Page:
> predicates.  Cray-style architectures (including RVV) do this by allocating
> an entire element of a vector as a predicate (ignoring all but the *one*
> LSB).

IIRC, the Cray-1 uses a mask register with 1 bit per lane/element -- similar to
what I'm advocating for.

> our equivalent is "registers".  actual scalar registers.
> in other words: to solve the problem that you highlighted (overlaps) we
> *need* each predicate to be in *independent* scalar registers.

no, we just need each predicate to be separate microarchitectural registers --
we *don't* need separate ISA-level registers. hence why I'm advocating for
having about 2 ISA-level integer registers to be split into many separate
microarchitectural registers, all other integer registers are still 1:1 with
microarchitectural registers (ignoring splitting into 8/16/32/64-bit
element-sized pieces).
> and it turns out that PowerISA has something that we happen to already have
> planned to allocate DM space for them, even though they're only 4 bit wide:
> CRs.

If we decide to go with the design I'm advocating for, there are 1x 32-bit CR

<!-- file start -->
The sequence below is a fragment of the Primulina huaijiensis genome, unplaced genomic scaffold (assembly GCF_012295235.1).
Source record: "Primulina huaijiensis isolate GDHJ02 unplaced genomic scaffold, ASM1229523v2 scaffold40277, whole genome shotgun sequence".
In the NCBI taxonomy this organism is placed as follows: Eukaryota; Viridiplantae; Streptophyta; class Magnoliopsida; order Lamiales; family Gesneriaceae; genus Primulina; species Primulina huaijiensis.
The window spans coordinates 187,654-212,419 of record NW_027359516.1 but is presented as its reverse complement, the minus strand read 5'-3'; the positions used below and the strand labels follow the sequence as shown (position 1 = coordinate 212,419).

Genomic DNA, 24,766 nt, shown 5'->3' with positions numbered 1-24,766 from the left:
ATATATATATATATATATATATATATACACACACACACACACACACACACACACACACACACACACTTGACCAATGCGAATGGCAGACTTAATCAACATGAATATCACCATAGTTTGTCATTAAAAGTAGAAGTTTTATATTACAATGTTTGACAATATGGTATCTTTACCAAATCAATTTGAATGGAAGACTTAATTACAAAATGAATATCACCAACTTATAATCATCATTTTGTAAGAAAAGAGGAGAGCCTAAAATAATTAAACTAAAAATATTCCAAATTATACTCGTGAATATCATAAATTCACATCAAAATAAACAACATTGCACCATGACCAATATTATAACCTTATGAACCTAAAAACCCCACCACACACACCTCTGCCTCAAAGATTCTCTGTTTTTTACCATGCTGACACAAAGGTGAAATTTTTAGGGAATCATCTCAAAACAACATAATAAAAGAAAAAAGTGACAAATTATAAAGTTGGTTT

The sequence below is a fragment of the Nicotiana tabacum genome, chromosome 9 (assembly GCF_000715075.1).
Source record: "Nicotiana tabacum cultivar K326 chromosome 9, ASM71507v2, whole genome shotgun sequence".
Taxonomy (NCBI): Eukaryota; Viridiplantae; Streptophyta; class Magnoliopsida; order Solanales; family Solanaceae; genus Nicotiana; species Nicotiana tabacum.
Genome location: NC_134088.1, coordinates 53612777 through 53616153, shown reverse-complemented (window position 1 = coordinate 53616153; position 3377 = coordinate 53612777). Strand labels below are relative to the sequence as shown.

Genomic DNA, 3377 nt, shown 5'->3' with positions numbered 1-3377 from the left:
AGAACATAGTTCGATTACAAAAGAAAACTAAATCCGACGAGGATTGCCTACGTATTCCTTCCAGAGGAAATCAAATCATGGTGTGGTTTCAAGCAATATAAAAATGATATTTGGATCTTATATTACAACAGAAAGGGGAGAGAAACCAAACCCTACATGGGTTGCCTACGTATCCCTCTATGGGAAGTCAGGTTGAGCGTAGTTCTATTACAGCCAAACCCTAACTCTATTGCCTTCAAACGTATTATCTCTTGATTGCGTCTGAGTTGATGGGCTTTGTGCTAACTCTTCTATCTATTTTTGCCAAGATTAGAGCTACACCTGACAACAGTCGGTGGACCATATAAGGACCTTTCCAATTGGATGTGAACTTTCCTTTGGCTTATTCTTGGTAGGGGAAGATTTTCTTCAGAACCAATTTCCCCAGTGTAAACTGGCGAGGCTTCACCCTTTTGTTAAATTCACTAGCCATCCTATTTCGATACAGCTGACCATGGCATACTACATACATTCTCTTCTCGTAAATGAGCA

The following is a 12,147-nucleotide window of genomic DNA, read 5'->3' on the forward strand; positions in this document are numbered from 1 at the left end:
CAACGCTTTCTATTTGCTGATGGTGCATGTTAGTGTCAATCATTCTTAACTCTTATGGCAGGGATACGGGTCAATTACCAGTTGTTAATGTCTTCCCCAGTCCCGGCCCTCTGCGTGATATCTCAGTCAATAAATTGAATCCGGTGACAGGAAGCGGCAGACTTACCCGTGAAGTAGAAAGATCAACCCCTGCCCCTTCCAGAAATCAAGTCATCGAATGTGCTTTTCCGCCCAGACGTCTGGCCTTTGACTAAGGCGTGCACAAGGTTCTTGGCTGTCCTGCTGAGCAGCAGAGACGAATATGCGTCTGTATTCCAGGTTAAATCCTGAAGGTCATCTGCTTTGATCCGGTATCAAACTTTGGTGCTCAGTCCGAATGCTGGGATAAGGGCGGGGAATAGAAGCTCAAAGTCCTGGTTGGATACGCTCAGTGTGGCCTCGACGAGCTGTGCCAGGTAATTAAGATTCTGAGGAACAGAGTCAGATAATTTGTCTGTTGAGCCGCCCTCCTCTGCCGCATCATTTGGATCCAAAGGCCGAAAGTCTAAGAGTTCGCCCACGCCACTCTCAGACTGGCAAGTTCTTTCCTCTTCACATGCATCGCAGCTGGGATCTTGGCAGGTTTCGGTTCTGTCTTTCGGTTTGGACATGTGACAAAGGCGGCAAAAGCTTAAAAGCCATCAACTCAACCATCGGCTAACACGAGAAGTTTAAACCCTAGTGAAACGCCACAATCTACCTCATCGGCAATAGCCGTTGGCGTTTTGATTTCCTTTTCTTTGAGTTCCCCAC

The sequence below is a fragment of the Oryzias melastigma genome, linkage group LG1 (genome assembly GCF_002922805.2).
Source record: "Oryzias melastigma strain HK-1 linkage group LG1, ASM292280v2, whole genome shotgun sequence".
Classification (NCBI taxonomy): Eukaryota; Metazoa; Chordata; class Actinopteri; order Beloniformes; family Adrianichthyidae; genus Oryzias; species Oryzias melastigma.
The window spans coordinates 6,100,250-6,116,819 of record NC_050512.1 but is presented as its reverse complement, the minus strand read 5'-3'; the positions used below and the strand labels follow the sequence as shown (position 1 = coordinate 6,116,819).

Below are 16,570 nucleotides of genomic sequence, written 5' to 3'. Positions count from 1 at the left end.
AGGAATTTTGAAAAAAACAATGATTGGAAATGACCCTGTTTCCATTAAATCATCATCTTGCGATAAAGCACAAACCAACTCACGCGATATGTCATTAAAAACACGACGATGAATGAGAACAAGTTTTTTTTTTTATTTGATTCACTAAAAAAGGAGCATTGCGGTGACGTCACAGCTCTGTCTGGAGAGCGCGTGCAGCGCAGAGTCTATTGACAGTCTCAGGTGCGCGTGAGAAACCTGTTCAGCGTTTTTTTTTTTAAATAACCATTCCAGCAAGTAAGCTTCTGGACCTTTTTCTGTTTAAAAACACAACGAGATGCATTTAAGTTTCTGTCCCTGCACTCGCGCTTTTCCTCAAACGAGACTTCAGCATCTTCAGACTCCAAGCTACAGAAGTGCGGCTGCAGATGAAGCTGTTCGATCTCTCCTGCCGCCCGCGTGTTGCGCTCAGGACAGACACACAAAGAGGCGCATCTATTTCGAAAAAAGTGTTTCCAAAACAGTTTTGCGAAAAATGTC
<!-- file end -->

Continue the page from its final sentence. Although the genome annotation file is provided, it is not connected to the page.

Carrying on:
split into 8x 4-bit subregisters (standard scalar), 128x 64-bit FP registers,
126x 64-bit integer registers not optimized for masks, and 2x 64-bit integer
registers optimized for masking by each being split into 8 or 16 subregisters
which are interleaved to form the whole 64-bit register, as described in
comment 53.
> so Vectorised CRs _are_ a bit of a mess, but they're a mess because unusual
> bitmanip ops don't exist for them (only AND/OR/NAND/XOR etc.) and that can
> be solved by just vectorising mfcr, and running int scalar bitmanip ops. 
> which we can macro-op fuse if we really want to (later).

mfcr has the wrong semantics, since we want each element to be 1 bit, but mfcr
has each element being 4 bits. We would need to add a new instruction, or, we
can bypass that whole mess by using integer registers as I suggested.
> > Also, they have a ISA-level limiting effect on large VLs
> > because of quickly running out of the 64 CRs when you need multiple masks
> > (common in non-trivial shaders).
> i think we can solve that one by doing 128 CRs.  that gives a total of
> 128x4=512 bits worth of predicate mask space.  and intregs can be used as
> "spill" if we absolutely have to.

it's much cleaner at the ISA-level to just use integer registers instead of
trying to force CRs to work. Also, for most practical purposes, because of how
CRs are written by almost all instructions, you'd only have 128-bits of
effective mask space -- exactly as much as I'm proposing for the integer
register version. Additionally, we wouldn't have to deal with the extra
ISA-level mess created by more CRs, since those integer registers appear just
like normal integer registers. Additionally, we wouldn't need to decode extra
instructions just to be able to use popcount on a mask, saving icache space as
well as time due to not needing as many instructions to do the same thing.